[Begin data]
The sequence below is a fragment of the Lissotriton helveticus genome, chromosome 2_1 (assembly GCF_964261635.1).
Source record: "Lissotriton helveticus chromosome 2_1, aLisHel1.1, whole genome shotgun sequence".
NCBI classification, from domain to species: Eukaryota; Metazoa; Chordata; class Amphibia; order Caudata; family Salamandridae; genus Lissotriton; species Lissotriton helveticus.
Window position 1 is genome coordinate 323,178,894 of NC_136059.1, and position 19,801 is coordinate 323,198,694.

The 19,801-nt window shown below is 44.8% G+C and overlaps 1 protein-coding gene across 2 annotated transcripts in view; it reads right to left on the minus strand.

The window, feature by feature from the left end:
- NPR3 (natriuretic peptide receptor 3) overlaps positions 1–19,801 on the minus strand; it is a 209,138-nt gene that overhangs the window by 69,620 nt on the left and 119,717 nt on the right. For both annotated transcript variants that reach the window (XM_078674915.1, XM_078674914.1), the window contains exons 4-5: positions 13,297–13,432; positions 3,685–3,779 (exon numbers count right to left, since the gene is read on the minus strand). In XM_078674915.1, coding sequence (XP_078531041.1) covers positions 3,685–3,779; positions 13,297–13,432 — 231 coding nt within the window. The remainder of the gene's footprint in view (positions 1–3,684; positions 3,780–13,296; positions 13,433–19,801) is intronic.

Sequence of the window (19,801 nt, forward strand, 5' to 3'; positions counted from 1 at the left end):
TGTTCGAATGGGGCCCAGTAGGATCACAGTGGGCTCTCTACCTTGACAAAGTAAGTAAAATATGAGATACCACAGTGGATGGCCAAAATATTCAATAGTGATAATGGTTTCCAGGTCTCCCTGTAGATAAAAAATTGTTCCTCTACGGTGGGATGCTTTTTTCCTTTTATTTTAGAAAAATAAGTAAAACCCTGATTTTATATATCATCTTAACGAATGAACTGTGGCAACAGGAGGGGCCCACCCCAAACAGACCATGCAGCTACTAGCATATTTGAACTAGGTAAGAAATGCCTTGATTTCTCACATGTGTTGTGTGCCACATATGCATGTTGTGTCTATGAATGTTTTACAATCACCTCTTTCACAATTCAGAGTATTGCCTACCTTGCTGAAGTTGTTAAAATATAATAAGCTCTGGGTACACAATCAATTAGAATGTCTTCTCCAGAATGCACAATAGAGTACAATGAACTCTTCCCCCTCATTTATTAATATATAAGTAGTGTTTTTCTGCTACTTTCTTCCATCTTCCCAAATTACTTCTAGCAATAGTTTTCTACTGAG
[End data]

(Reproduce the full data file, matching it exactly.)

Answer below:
The sequence below is a fragment of the Lissotriton helveticus genome, chromosome 2_1 (assembly GCF_964261635.1).
Source record: "Lissotriton helveticus chromosome 2_1, aLisHel1.1, whole genome shotgun sequence".
NCBI classification, from domain to species: Eukaryota; Metazoa; Chordata; class Amphibia; order Caudata; family Salamandridae; genus Lissotriton; species Lissotriton helveticus.
Window position 1 is genome coordinate 323,178,894 of NC_136059.1, and position 19,801 is coordinate 323,198,694.

The 19,801-nt window shown below is 44.8% G+C and overlaps 1 protein-coding gene across 2 annotated transcripts in view; it reads right to left on the minus strand.

The window, feature by feature from the left end:
- NPR3 (natriuretic peptide receptor 3) overlaps positions 1–19,801 on the minus strand; it is a 209,138-nt gene that overhangs the window by 69,620 nt on the left and 119,717 nt on the right. For both annotated transcript variants that reach the window (XM_078674915.1, XM_078674914.1), the window contains exons 4-5: positions 13,297–13,432; positions 3,685–3,779 (exon numbers count right to left, since the gene is read on the minus strand). In XM_078674915.1, coding sequence (XP_078531041.1) covers positions 3,685–3,779; positions 13,297–13,432 — 231 coding nt within the window. The remainder of the gene's footprint in view (positions 1–3,684; positions 3,780–13,296; positions 13,433–19,801) is intronic.

Sequence of the window (19,801 nt, forward strand, 5' to 3'; positions counted from 1 at the left end):
TGTTCGAATGGGGCCCAGTAGGATCACAGTGGGCTCTCTACCTTGACAAAGTAAGTAAAATATGAGATACCACAGTGGATGGCCAAAATATTCAATAGTGATAATGGTTTCCAGGTCTCCCTGTAGATAAAAAATTGTTCCTCTACGGTGGGATGCTTTTTTCCTTTTATTTTAGAAAAATAAGTAAAACCCTGATTTTATATATCATCTTAACGAATGAACTGTGGCAACAGGAGGGGCCCACCCCAAACAGACCATGCAGCTACTAGCATATTTGAACTAGGTAAGAAATGCCTTGATTTCTCACATGTGTTGTGTGCCACATATGCATGTTGTGTCTATGAATGTTTTACAATCACCTCTTTCACAATTCAGAGTATTGCCTACCTTGCTGAAGTTGTTAAAATATAATAAGCTCTGGGTACACAATCAATTAGAATGTCTTCTCCAGAATGCACAATAGAGTACAATGAACTCTTCCCCCTCATTTATTAATATATAAGTAGTGTTTTTCTGCTACTTTCTTCCATCTTCCCAAATTACTTCTAGCAATAGTTTTCTACTGAG